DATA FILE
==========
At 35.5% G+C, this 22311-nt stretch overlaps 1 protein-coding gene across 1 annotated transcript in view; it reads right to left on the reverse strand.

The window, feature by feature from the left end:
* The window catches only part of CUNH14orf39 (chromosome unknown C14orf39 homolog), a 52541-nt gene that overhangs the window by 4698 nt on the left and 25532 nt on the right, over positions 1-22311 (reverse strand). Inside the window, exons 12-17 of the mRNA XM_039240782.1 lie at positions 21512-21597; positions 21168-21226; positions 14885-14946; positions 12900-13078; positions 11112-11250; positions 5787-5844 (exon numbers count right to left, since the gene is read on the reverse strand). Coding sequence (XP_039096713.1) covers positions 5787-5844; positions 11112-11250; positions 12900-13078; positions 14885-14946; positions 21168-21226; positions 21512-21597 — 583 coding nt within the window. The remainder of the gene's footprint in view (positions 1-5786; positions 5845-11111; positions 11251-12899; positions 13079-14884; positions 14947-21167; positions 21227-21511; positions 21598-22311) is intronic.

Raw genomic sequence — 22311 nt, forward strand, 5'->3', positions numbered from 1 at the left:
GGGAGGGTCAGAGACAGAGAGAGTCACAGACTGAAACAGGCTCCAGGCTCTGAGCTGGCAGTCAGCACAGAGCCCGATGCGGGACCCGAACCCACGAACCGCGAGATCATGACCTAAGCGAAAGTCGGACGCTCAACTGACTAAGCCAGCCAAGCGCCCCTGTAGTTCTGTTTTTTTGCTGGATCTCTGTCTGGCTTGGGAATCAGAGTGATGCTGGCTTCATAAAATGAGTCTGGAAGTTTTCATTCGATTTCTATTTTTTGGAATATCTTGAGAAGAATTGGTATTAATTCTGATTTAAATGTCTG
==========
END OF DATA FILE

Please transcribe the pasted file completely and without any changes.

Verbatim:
At 35.5% G+C, this 22311-nt stretch overlaps 1 protein-coding gene across 1 annotated transcript in view; it reads right to left on the reverse strand.

The window, feature by feature from the left end:
* The window catches only part of CUNH14orf39 (chromosome unknown C14orf39 homolog), a 52541-nt gene that overhangs the window by 4698 nt on the left and 25532 nt on the right, over positions 1-22311 (reverse strand). Inside the window, exons 12-17 of the mRNA XM_039240782.1 lie at positions 21512-21597; positions 21168-21226; positions 14885-14946; positions 12900-13078; positions 11112-11250; positions 5787-5844 (exon numbers count right to left, since the gene is read on the reverse strand). Coding sequence (XP_039096713.1) covers positions 5787-5844; positions 11112-11250; positions 12900-13078; positions 14885-14946; positions 21168-21226; positions 21512-21597 — 583 coding nt within the window. The remainder of the gene's footprint in view (positions 1-5786; positions 5845-11111; positions 11251-12899; positions 13079-14884; positions 14947-21167; positions 21227-21511; positions 21598-22311) is intronic.

Raw genomic sequence — 22311 nt, forward strand, 5'->3', positions numbered from 1 at the left:
GGGAGGGTCAGAGACAGAGAGAGTCACAGACTGAAACAGGCTCCAGGCTCTGAGCTGGCAGTCAGCACAGAGCCCGATGCGGGACCCGAACCCACGAACCGCGAGATCATGACCTAAGCGAAAGTCGGACGCTCAACTGACTAAGCCAGCCAAGCGCCCCTGTAGTTCTGTTTTTTTGCTGGATCTCTGTCTGGCTTGGGAATCAGAGTGATGCTGGCTTCATAAAATGAGTCTGGAAGTTTTCATTCGATTTCTATTTTTTGGAATATCTTGAGAAGAATTGGTATTAATTCTGATTTAAATGTCTG